What advocates of the above-mentioned view willingly or unwillingly forget is that the Labour Party’s austerity-lite policies were at the heart of Labour’s 2015 election defeat. When Labour advocates a milder version of Tory ideological austerity (which is indeed a blatant con to begin with), why not choose the Tories directly instead of Labour? There have been efforts to highlight the opposite, explaining Labour’s 2015 general election defeat as a consequence of not adopting a more pro-austerity approach on the economy. This, if anything, is the inevitable consequence of the long-term absence of a credible alternative to austerity and austerity-lite politics, practiced by both Tories as well as New Labour. Labour also relies on polls, surveys, and analyses from lobbying firms, which can all be manipulated with relative ease to suit a given political position – yet another cause of the Party’s present disarray. A Corbyn leadership has the potential to successfully approach the 34% that abstained at the 2015 general election, especially in the context of George Osborne’s declaration of financial war on young people.
The Media’s Corbyn obsession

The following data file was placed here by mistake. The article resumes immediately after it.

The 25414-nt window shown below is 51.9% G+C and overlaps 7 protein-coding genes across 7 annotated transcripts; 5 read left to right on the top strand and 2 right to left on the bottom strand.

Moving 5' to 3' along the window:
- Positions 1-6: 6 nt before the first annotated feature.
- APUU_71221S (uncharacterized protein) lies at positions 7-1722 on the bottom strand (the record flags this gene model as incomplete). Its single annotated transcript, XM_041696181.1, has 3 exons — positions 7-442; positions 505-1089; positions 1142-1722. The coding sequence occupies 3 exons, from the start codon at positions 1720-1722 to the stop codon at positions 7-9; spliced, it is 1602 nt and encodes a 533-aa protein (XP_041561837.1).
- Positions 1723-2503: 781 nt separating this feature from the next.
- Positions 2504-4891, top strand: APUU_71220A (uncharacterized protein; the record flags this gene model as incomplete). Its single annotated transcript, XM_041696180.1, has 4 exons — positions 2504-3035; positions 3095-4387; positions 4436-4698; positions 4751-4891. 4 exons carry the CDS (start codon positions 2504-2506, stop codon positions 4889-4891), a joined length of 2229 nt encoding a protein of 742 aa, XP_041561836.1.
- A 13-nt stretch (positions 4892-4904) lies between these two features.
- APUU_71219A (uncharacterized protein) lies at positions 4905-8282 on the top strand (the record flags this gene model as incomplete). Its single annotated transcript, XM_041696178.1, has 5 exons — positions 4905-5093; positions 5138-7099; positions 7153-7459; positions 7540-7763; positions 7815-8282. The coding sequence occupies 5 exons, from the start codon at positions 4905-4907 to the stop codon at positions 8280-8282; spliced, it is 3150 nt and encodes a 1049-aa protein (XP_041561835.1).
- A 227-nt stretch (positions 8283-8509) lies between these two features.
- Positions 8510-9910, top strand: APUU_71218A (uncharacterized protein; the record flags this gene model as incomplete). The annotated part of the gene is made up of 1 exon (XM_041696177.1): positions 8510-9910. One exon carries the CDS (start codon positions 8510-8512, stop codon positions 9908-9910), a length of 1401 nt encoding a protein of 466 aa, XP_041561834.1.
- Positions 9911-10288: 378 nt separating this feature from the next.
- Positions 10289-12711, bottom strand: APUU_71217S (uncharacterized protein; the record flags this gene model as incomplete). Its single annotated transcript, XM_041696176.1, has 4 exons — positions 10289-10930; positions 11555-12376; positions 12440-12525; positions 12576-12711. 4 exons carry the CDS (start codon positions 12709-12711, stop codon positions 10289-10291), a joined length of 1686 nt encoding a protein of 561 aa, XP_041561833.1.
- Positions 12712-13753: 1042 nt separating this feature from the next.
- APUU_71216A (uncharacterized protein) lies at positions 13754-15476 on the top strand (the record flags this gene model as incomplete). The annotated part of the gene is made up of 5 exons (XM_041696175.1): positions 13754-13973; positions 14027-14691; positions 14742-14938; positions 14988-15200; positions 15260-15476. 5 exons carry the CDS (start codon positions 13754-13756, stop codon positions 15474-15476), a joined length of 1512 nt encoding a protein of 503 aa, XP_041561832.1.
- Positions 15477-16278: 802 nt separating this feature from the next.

The reaction of the media has been most intriguing, with the mainstream press amok with articles that explain, and rather desperately seek to warn Party members of the possible perils of voting for Corbyn. Aside outright condemnation from the likes of ex-Labour leader Neil Kinnock, there have been efforts to adopt more cautious, tactful and argumentative approaches, in an effort to convince people to distance themselves from Corbyn. A fine example is Polly Toynbee’s article expressly calling upon people to back Yvette Cooper instead of Corbyn, published in The Guardian on 4 August 2015. Toynbee categorically castigates Corbyn as the odd specimen, noting that Corbyn does not have the potential to adopt a social democratic vision of gradual change, describing his policies as too radical and unrealistic. Toynbee also refers to a Trades Union Congress (TUC) poll, which highlighted the main reason for voter alienation from Labour at #ge2015 as a lack of certitude on Labour’s economic policy. Polls of this nature need to be read in the context of right-wing (and, most importantly, pseudo-leftist) media propaganda and Tory welfare myths, and the electorate’s drift towards the Green Party and UKIP. That the Miliband-led Labour Party was inconsistent in its economic policy has been the topic of much analysis. What needs to be reiterated is that the likes of Toynbee represent a version of New Labour – a far cry from anything social democratic – as the approach Labour should imperatively pursue. The majority of anti-Corbyn views come from the ‘Tories in red ties’ within the Labour Party, whose Blairite New Labour perspectives do not tally with moderate social democratic politics. It is precisely the task of reclaiming the Labour Party from such individuals that Labour voters are calling for, en masse, rallying around Corbyn.